This example shows a method for differential isotopic esterification to create a differential label specific to carboxylate groups in peptides such as are present on the side chains of aspartic acid, glutamic acid and the carboxyl terminus. This carboxylic acid-specific label is used to determine partial amino acid composition, quantify relative abundance of proteins between samples and generate de novo sequence.

As an example of how differential isotopic esterification can be used to measure the relative quantification of proteins between mixtures that are qualitatively similar, but differ in the relative abundance of individual proteins, a contrived mixture using myoglobin was prepared. Myoglobin was digested with trypsin and divided into equal aliquots that were then separately esterified using either d0- or d3-methanol.

Briefly, methyl-esterification was performed by first proteolyzing sperm whale myoglobin to peptides using trypsin. Prior to methylation polypeptide solutions were lyophilized to dryness in a Speedvac. Lyophilized peptides were methylated after solubilization in a solution of methanolic HCl. Esterification proceeded for 2 hours at room temperature and the reaction was stopped by lyophilization to dryness. Methylated peptides were solubilized in 0.1% acetic acid for LC/MS/MS analysis. The methanolic HCl solution was prepared fresh daily by slow drop-wise addition of 160 mL of acetyl chloride to 1 mL of d0- or d3-methanol with stirring on ice. After addition of acetyl chloride the reaction was stirred for 5 min. at room temperature prior to use.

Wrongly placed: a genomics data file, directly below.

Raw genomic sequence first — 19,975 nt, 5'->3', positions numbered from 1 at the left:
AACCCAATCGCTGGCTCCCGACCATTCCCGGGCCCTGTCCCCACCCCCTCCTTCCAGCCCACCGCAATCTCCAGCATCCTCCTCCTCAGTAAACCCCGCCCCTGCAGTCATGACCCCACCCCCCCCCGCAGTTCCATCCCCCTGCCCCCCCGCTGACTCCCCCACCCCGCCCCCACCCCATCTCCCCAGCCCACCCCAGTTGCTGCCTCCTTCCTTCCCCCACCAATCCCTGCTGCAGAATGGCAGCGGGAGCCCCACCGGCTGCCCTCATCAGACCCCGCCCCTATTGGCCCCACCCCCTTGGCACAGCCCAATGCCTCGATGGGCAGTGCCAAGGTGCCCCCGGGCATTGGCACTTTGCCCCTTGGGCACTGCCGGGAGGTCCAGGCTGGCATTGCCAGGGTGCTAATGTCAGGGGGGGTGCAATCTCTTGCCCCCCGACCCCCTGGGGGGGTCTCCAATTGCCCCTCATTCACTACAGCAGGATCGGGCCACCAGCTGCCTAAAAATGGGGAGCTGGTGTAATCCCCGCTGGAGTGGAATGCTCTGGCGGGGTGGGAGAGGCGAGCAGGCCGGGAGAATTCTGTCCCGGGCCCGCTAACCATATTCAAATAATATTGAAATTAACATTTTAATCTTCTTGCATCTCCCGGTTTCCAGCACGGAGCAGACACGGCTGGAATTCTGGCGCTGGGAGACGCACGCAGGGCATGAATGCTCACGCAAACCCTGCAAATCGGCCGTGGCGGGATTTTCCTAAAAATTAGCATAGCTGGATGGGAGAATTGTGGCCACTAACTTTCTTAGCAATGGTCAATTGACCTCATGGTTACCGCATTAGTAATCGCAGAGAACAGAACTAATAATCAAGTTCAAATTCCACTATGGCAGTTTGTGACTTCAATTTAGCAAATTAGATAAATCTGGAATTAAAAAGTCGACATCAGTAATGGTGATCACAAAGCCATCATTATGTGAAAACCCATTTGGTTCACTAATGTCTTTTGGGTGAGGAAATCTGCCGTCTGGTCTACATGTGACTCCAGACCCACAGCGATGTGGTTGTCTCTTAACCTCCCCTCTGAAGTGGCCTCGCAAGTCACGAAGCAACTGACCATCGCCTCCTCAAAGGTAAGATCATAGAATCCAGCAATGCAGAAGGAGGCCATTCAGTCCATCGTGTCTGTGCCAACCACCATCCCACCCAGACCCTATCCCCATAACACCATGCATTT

The two differentially labeled samples were then combined such that the d0-methyl esterified peptides were present at twice the abundance of the d3-methyl esterified peptides. The mixture was then analyzed by micro-capillary LC/MS/MS to check the relative abundance of peptides between the two pools of myoglobin.

Briefly, mass spectrometry was performed by loading peptides onto microcapillary columns (ODSAQ 5 mm; 7 cm×50 mm) that were prepared by slurry packing with a pressure cell (Mass Evolution, Inc. Spring, Tex.) set to 1000 psi. Other details of the column preparation and use are as described elsewhere (Goodlett, supra 2000). Collision induced dissociation (CID) of peptides was carried out on an ion trap (ThermoFinnigan, San Jose, Calif.) equipped with a home built electrospray ionization source or a similar commercial source (Mass Evolution, Inc. Spring, Tex.). Peptides were introduced into the mass spectrometer by elution from the microcapillary column with a linear gradient of acetonitrile formed with a binary HPLC pump (Agilent Technologies, Wilmington, Del.). Solvent A consisted of 0.2% acetic acid and 0.005% heptafluorobutyric acid while solvent B was acetonitrile. Linear gradients were formed at a rate of 0-65% B in 30 min. Peptides were selected for CID by a data-dependent process that dynamically excluded previously fragmented ions from repeated fragmentation for 3 minutes.

An example of the results can be seen in

FIG. 1 where a single m/z window in time from the total ion chromatogram is presented. As expected there are a number of ion pairs present at the expected 2:1 ratio. Notice that the Δm/z values for each related polypeptide ion pair will be at least Δm/z=3 for singly protonated polypeptide ions due to esterification of the carboxyl-terminus. However the Δm/z value for each related polypeptide ion pair can vary as the number of carboxylate-containing amino acids such as aspartic acid and glutamic acid present in the polypeptide sequence vary.

Proteins were identified from tandem mass spectra of methylated peptides using SEQUEST (Eng, et al. J. Am. Soc. Mass Spectrom 5:976 (1994)) to search a non-redundant protein database. SEQUEST searches were conducted twice such that all carboxylic acids were first considered as modified with d0-methanol and then the analysis repeated for the d3-methyl esters. For relative quantification of proteins, the area under the curve for the ion current trace of a given charge state for the d0-methylated polypeptide was normalized to that of the same charge state for the d3-methylated polypeptide using XPRESSÔ™ software. SEQUEST scores above a correlation of 2.0 and a cross-correlation of 0.2 were considered as a minimum for identification purposes.

EXAMPLE II

Quantitation Using Complex Biological Mixtures